Americans who know nothing else about firearms are all too familiar with the name AR-15. It’s the semi-automatic weapon that murderers have used in many of the most notorious and highest-casualty gun killings of recent years: Aurora, Colorado. Newtown, Connecticut. Orlando, Florida. San Bernardino, California. Now, with modified versions, in Las Vegas, Nevada, and Sutherland Springs, Texas.
What is this gun? Why is it the weapon that people who want to kill a lot of other people, in a hurry, mainly choose? Tim Dickinson offered a useful history of the AR-15’s emergence as the main implement of mass murder last year in Rolling Stone (“All-American Killer: How the AR-15 Became Mass Shooters’ Weapon of Choice”), and Meghan O’Dea in Fortune and Aaron Smith for CNN also had valuable reports.
But there’s another angle of the AR-15 saga that has slightly slipped from view. It is why this particular weapon is so unusually effective in killing things—even when compared with other firearms.
As it happens, I did an Atlantic article on exactly this subject, back in a very different era of American politics. In 1981, I published a book called National Defense, which was popular at the time and was excerpted in three installments in the magazine. One of the installments was called “The M-16: A Bureaucratic Horror Story,” and it included the origin story of the AR-15. That article was not previously available online, but my colleague Annika Neklason has just digitized it from the archives, and it’s now available.
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The AR-15 was newsworthy in those days mainly as the original civilian version of what became the U.S. military’s standard M-16 combat rifle. The problem with the M-16, from the perspective of many of the Americans who had been using it during the 1960s and 1970s in Vietnam, is that it too often failed at the fundamental task of combat weaponry: killing troops on the other side.
The M-16 jammed. It was touchy if it got wet or dirty—which, in jungle warfare, weapons generally did. Veterans’ stories about the M-16, which became newspaper exposés, which became congressional hearings, concerned the battles in which an American soldier or Marine was found shot to death by an enemy AK-47, a jammed M-16 clutched in the American’s hands.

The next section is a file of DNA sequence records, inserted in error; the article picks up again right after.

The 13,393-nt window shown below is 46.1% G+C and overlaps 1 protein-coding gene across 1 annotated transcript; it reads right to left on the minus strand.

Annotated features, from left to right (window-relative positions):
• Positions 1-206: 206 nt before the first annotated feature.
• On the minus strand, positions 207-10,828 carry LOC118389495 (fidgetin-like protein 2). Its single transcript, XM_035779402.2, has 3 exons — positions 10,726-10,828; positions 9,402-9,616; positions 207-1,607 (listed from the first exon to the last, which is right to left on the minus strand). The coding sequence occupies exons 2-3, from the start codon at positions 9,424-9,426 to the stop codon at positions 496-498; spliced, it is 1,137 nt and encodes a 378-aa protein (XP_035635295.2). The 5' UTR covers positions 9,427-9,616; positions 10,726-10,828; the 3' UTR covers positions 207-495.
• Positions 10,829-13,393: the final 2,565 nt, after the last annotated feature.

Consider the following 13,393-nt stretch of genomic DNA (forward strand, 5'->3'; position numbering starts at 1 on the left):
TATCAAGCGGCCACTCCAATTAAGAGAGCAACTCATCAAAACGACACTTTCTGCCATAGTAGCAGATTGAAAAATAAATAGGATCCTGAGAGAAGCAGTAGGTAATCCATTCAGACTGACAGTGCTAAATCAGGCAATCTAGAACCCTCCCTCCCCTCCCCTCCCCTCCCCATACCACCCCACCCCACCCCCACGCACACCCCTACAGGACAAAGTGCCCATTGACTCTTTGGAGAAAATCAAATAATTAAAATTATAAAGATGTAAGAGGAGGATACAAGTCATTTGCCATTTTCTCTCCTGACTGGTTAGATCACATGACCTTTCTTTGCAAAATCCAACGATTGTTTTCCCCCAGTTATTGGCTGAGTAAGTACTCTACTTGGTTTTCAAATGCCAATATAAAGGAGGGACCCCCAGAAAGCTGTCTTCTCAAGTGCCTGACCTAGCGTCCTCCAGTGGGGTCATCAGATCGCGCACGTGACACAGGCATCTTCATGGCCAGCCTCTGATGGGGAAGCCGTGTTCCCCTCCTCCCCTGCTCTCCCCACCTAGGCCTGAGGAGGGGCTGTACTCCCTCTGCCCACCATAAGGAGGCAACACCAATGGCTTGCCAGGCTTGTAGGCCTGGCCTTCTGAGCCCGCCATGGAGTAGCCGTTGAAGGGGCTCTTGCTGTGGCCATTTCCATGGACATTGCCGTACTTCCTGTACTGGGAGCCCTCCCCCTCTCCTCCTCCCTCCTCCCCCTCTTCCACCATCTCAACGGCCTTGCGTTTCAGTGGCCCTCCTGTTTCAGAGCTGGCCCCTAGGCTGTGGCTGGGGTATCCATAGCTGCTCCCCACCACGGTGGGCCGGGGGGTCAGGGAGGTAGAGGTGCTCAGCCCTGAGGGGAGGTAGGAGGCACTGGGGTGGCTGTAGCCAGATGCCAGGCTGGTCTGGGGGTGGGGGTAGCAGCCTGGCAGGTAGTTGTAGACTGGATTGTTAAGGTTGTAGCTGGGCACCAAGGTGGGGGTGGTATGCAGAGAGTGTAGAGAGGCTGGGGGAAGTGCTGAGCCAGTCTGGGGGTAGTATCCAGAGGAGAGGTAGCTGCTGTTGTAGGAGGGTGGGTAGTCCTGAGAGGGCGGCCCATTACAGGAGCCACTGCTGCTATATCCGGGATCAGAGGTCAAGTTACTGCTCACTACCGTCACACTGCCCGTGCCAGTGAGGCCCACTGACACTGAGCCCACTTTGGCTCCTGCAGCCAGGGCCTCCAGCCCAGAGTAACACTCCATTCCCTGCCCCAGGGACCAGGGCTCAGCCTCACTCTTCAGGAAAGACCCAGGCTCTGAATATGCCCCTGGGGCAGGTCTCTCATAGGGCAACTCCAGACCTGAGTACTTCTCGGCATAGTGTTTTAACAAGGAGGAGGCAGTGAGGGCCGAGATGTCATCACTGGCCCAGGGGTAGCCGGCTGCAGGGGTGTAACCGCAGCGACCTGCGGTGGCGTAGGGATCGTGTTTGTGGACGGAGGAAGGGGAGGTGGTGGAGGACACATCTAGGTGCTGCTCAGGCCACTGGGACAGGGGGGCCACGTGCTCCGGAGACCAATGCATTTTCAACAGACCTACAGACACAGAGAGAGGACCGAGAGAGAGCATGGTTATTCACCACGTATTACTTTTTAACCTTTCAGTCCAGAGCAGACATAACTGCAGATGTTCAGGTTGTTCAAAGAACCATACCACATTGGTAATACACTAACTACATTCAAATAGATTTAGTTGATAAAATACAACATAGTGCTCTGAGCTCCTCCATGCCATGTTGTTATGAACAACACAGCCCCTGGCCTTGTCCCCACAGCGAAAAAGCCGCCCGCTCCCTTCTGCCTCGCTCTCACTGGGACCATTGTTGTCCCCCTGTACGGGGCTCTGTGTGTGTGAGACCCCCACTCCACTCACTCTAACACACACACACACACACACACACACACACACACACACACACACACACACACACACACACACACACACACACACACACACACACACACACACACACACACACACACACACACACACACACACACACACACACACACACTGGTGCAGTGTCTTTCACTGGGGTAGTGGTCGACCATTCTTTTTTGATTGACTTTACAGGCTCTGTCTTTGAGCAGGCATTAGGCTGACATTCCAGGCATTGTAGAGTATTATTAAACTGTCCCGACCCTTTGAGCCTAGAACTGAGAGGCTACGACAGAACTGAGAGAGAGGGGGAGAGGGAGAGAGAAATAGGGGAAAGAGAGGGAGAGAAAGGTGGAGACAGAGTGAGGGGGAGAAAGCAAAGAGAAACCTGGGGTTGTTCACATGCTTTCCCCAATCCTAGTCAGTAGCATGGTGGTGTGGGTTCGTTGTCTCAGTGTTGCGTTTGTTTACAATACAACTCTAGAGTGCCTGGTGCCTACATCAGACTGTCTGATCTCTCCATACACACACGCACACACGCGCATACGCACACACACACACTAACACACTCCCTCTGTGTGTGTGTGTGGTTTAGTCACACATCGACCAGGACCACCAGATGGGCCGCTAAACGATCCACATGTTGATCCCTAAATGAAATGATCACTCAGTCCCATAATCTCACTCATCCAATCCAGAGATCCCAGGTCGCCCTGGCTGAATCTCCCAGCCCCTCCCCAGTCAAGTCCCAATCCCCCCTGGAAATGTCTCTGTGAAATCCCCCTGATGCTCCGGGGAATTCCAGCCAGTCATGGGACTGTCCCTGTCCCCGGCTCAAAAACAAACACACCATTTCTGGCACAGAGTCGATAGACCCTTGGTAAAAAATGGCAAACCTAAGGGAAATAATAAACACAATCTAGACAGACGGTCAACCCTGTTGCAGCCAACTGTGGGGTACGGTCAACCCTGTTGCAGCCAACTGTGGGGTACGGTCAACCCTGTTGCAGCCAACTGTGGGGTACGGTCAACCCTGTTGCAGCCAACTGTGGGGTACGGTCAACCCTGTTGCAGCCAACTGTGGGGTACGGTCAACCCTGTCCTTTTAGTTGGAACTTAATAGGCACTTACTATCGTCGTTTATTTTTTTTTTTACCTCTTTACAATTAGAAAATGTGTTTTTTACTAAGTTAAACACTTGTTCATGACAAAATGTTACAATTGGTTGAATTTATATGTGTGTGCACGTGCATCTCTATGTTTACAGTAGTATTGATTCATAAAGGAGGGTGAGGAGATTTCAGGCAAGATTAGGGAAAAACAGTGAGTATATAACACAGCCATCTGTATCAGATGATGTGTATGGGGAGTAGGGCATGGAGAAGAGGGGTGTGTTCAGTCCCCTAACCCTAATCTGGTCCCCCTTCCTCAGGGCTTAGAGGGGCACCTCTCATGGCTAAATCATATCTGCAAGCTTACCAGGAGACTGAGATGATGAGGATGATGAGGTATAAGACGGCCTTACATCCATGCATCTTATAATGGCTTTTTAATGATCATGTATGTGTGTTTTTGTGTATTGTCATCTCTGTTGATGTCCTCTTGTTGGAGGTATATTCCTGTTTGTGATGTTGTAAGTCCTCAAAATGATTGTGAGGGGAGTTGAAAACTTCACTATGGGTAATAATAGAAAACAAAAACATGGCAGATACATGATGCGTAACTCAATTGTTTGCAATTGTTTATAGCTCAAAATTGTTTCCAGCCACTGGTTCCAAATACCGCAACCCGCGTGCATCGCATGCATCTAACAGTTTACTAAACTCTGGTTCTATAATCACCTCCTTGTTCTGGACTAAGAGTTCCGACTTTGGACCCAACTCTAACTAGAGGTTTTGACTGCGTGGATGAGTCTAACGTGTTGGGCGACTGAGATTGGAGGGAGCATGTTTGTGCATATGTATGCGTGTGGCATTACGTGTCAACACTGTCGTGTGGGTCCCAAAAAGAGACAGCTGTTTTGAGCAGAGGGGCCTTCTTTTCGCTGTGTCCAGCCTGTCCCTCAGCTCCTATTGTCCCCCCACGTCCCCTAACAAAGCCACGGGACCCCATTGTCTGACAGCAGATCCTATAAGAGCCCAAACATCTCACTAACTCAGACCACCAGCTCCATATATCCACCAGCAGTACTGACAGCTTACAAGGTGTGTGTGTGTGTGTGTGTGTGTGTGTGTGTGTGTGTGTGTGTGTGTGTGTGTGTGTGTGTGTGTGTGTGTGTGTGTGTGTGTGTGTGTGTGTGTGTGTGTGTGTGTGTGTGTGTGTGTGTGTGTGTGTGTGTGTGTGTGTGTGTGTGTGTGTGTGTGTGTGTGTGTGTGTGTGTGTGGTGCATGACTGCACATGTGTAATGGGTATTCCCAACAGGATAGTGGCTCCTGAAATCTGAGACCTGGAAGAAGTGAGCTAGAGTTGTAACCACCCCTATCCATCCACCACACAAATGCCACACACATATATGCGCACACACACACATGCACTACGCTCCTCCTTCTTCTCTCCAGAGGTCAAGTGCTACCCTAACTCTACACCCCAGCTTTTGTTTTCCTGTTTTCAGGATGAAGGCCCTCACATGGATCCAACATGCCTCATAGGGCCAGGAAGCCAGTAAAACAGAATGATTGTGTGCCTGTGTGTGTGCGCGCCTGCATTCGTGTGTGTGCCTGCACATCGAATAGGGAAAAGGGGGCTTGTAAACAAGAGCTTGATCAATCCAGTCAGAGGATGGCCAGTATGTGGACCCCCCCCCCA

The point of my story was to explain how the Army’s procurement bureaucracy had systematically, and knowingly if not intentionally, converted the early-model AR-15 into the fully “militarized” but vastly less reliable M-16. Those were the comparisons that mattered most in the aftermath of Vietnam: the M-16 versus its AR-15 predecessor, and the M-16 against the adversary’s practically indestructible AK-47.
Along the way, I examined the other side of the comparison: why the AR-15 was such a revolution in killing power. That’s the part of the story that is most relevant now.
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The AR-15, created by the celebrated armaments designer Eugene Stoner, had many advantages, but a crucial one was that it used smaller, lighter bullets than some predecessors, which traveled at higher speed. My story said:
Nearly a century before American troops were ordered into Vietnam, weapons designers had made a discovery in the science of “wound ballistics.” The discovery was that a small, fast-traveling bullet often did a great deal more damage than a larger round when fired into human or (for the experiments) animal flesh. A large artillery round might pass straight through a human body, but a small bullet could act like a gouge. During the early stages of the congressional hearing, [Representative Richard] Ichord asked Eugene Stoner, the designer of the original version of the M-16, to explain the apparent paradox of a small bullet’s destructive power. The answer emerged in the following grisly exchange.
“ICHORD: One army boy told me that he had shot a Vietcong near the eye with an M-14 [which uses a substantially heavier bullet] and the bullet did not make too large a hole on exit, but he shot a Vietcong under similar circumstances in the same place with an M-16 and his whole head was reduced to pulp. This would not appear to make sense. You have greater velocity but the bullet is lighter.”
“STONER: There is the advantage that a small or light bullet has over a heavy one when it comes to wound ballistics. … What it amounts to is the fact that bullets are stabilized to fly through the air, and not through water, or a body, which is approximately the same density as the water. And they are stable as long as they are in the air. When they hit something, they immediately go unstable. … If you are talking about .30-caliber [like a bullet used in the Army’s previous M-14], this might remain stable through a human body. … While a little bullet, being it has a low mass, it senses an instability situation faster and reacts much faster. … this is what makes a little bullet pay off so much in wound ballistics.”
A little bullet pays off so much in wound ballistics. That is what people who choose these weapons know.
I remember one other thing about that story. Everyone I interviewed about these weapons at the time—the AR-15, its bastard offspring M-16, the opposing AK-47—assumed as a first premise that they were talking about battlefield equipment. None of them seemed to imagine such killing power in civilian hands.
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